Prepulsid (Cisapride)

PREPULSID®

Janssen-Ortho

Cisapride Monohydrate

Gastrointestinal Prokinetic Agent

Action And Clinical Pharmacology: Cisapride is a gastrokinetic drug whose activity is considered to be due to enhancement of the physiological release of acetylcholine at the myenteric plexus.

Cisapride increases esophageal peristaltic activity and lower esophageal sphincter tone, thereby decreasing reflux of gastric contents into the esophagus and improving esophageal clearance. Gastric and duodenal emptying are also enhanced by cisapride as a consequence of increased gastric and duodenal contractility and antroduodenal coordination. Cisapride decreases duodenogastric reflux. It also enhances intestinal propulsive activity and improves both small and large bowel transit.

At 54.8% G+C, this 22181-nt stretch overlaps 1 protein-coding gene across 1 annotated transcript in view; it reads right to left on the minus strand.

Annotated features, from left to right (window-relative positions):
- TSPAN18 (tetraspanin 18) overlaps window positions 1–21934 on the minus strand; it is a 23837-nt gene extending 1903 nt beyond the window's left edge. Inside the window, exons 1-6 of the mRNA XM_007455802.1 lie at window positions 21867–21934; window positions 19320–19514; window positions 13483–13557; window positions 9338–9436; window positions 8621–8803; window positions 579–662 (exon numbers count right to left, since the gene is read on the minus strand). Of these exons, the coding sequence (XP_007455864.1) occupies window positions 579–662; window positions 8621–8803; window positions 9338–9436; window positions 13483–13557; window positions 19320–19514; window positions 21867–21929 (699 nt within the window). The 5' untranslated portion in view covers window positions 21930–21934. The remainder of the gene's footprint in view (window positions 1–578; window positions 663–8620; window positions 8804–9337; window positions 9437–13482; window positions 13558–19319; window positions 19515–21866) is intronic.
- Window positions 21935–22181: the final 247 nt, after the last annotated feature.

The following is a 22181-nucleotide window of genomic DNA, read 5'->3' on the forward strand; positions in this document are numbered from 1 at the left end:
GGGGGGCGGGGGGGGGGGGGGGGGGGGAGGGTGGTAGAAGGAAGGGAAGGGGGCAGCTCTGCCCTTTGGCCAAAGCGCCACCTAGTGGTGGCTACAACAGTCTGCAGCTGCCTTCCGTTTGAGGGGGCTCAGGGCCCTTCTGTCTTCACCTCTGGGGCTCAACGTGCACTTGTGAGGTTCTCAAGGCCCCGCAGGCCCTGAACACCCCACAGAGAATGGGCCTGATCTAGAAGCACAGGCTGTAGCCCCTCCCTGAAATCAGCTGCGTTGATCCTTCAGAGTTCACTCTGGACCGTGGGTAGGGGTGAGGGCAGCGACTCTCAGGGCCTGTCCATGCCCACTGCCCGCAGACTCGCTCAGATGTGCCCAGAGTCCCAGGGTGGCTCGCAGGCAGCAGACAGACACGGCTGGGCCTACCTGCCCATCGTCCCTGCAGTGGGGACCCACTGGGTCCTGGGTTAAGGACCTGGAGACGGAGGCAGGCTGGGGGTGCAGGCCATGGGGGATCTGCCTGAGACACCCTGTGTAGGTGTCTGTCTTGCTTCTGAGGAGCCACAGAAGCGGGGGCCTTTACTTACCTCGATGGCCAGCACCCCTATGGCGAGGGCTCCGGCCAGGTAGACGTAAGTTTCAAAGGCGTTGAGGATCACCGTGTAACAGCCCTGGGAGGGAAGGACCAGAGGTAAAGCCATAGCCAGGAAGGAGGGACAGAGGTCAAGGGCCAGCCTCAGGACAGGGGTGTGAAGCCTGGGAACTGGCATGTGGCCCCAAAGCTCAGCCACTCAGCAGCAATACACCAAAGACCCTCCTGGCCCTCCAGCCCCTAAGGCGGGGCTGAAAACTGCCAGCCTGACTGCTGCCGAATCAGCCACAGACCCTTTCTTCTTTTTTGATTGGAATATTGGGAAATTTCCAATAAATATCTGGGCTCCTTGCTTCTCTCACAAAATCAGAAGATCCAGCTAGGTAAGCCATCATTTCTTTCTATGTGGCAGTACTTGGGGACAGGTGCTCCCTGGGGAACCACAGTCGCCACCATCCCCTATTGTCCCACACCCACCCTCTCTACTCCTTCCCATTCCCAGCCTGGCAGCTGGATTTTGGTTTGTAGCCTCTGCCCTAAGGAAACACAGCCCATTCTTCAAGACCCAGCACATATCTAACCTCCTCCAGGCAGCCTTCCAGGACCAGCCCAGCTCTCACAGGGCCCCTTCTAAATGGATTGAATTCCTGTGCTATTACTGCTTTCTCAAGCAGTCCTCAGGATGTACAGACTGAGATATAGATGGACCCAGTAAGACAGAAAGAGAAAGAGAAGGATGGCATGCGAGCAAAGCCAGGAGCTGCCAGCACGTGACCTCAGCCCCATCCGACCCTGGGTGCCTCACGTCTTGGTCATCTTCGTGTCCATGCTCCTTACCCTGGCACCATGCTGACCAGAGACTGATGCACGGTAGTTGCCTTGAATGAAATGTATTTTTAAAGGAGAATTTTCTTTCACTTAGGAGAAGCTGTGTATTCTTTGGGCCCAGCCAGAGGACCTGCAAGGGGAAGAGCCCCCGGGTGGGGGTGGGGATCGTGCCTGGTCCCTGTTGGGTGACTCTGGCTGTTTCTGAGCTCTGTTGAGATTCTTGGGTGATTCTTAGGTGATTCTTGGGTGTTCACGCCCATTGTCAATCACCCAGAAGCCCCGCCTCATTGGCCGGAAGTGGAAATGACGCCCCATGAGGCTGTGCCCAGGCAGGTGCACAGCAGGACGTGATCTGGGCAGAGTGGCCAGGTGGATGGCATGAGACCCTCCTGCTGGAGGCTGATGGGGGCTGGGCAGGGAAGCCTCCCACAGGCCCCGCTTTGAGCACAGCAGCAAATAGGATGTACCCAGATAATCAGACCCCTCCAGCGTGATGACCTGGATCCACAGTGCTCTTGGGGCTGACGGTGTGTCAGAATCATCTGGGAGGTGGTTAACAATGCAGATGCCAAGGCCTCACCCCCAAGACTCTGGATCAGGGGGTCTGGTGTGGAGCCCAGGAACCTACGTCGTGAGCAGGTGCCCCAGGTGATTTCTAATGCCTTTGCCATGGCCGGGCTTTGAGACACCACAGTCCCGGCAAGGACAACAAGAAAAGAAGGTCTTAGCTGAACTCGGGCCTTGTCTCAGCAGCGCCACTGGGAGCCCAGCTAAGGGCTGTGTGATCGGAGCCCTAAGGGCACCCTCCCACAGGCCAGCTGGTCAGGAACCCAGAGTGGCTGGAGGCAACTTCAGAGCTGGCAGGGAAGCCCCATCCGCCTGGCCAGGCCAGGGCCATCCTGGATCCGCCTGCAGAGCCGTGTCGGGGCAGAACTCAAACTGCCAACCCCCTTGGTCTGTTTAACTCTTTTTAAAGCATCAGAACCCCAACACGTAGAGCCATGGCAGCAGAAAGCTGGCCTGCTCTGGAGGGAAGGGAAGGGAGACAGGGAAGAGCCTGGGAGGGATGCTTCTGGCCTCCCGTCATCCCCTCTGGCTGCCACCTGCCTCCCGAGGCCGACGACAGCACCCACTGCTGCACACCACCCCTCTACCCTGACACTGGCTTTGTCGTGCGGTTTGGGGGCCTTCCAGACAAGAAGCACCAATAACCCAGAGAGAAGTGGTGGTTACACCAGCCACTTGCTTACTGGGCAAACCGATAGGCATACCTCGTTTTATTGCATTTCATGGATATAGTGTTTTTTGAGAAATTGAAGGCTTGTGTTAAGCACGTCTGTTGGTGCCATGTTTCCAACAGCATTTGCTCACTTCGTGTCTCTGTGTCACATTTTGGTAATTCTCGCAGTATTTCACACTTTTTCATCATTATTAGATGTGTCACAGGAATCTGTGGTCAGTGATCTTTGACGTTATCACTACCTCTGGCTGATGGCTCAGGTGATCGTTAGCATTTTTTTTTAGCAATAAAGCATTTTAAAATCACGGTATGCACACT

Cisapride lacks cholinomimetic effects and, therefore, does not increase basal or pentagastrin-induced gastric acid secretion. In vitro studies with animal tissues have shown that cisapride is a serotonin (5-HT4) receptor agonist.

Pharmacokinetics: Following oral administration in man, cisapride is rapidly and completely absorbed. Peak plasma levels are attained within 1 or 2 hours. Plasma levels proportionally increase with oral doses from 5 to 20 mg. At steady-state, morning predose plasma levels and evening peak levels fluctuate between 10 to 20 ng/mL and 30 to 60 ng/mL respectively for 5 mg cisapride t.i.d., and between 20 to 40 ng/mL and 50 to 100 ng/mL for 10 mg t.i.d. The elimination half-life is 10 hours. Pharmacokinetics and steady-state levels are unrelated to the duration of treatment.